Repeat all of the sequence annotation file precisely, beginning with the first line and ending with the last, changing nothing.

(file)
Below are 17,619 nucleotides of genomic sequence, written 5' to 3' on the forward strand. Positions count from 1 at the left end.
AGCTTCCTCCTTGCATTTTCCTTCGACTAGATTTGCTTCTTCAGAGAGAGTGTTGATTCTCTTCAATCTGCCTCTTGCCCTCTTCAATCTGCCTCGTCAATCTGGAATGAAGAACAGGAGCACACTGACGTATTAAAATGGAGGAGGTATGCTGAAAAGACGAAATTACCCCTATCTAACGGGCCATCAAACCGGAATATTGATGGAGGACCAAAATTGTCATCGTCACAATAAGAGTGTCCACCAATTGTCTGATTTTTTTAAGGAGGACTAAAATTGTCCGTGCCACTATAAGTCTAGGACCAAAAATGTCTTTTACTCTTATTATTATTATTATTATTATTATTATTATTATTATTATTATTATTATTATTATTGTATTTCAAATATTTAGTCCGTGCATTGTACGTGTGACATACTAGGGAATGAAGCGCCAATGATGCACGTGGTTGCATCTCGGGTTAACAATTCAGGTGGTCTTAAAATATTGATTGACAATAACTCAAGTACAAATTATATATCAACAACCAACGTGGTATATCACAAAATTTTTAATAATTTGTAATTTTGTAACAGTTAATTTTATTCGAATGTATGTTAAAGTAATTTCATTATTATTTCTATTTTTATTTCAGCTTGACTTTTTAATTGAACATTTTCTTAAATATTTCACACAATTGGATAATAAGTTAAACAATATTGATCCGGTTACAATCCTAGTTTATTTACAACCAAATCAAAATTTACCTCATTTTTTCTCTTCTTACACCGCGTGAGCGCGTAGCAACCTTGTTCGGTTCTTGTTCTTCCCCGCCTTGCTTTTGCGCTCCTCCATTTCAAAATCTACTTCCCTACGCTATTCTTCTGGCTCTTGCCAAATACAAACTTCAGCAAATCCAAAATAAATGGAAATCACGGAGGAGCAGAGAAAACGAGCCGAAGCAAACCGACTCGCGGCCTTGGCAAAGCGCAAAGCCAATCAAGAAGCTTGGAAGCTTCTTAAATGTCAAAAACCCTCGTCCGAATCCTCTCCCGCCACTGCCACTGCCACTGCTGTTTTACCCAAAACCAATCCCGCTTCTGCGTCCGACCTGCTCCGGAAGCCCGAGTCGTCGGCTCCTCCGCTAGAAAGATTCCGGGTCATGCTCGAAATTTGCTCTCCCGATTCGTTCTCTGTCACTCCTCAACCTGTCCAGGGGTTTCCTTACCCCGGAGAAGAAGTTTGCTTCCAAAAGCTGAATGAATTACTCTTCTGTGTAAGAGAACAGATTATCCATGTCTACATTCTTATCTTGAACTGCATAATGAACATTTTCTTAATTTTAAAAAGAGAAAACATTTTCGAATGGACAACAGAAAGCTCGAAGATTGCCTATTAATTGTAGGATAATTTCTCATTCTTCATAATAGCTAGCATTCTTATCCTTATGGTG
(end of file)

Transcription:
Below are 17,619 nucleotides of genomic sequence, written 5' to 3' on the forward strand. Positions count from 1 at the left end.
AGCTTCCTCCTTGCATTTTCCTTCGACTAGATTTGCTTCTTCAGAGAGAGTGTTGATTCTCTTCAATCTGCCTCTTGCCCTCTTCAATCTGCCTCGTCAATCTGGAATGAAGAACAGGAGCACACTGACGTATTAAAATGGAGGAGGTATGCTGAAAAGACGAAATTACCCCTATCTAACGGGCCATCAAACCGGAATATTGATGGAGGACCAAAATTGTCATCGTCACAATAAGAGTGTCCACCAATTGTCTGATTTTTTTAAGGAGGACTAAAATTGTCCGTGCCACTATAAGTCTAGGACCAAAAATGTCTTTTACTCTTATTATTATTATTATTATTATTATTATTATTATTATTATTATTATTATTATTATTGTATTTCAAATATTTAGTCCGTGCATTGTACGTGTGACATACTAGGGAATGAAGCGCCAATGATGCACGTGGTTGCATCTCGGGTTAACAATTCAGGTGGTCTTAAAATATTGATTGACAATAACTCAAGTACAAATTATATATCAACAACCAACGTGGTATATCACAAAATTTTTAATAATTTGTAATTTTGTAACAGTTAATTTTATTCGAATGTATGTTAAAGTAATTTCATTATTATTTCTATTTTTATTTCAGCTTGACTTTTTAATTGAACATTTTCTTAAATATTTCACACAATTGGATAATAAGTTAAACAATATTGATCCGGTTACAATCCTAGTTTATTTACAACCAAATCAAAATTTACCTCATTTTTTCTCTTCTTACACCGCGTGAGCGCGTAGCAACCTTGTTCGGTTCTTGTTCTTCCCCGCCTTGCTTTTGCGCTCCTCCATTTCAAAATCTACTTCCCTACGCTATTCTTCTGGCTCTTGCCAAATACAAACTTCAGCAAATCCAAAATAAATGGAAATCACGGAGGAGCAGAGAAAACGAGCCGAAGCAAACCGACTCGCGGCCTTGGCAAAGCGCAAAGCCAATCAAGAAGCTTGGAAGCTTCTTAAATGTCAAAAACCCTCGTCCGAATCCTCTCCCGCCACTGCCACTGCCACTGCTGTTTTACCCAAAACCAATCCCGCTTCTGCGTCCGACCTGCTCCGGAAGCCCGAGTCGTCGGCTCCTCCGCTAGAAAGATTCCGGGTCATGCTCGAAATTTGCTCTCCCGATTCGTTCTCTGTCACTCCTCAACCTGTCCAGGGGTTTCCTTACCCCGGAGAAGAAGTTTGCTTCCAAAAGCTGAATGAATTACTCTTCTGTGTAAGAGAACAGATTATCCATGTCTACATTCTTATCTTGAACTGCATAATGAACATTTTCTTAATTTTAAAAAGAGAAAACATTTTCGAATGGACAACAGAAAGCTCGAAGATTGCCTATTAATTGTAGGATAATTTCTCATTCTTCATAATAGCTAGCATTCTTATCCTTATGGTG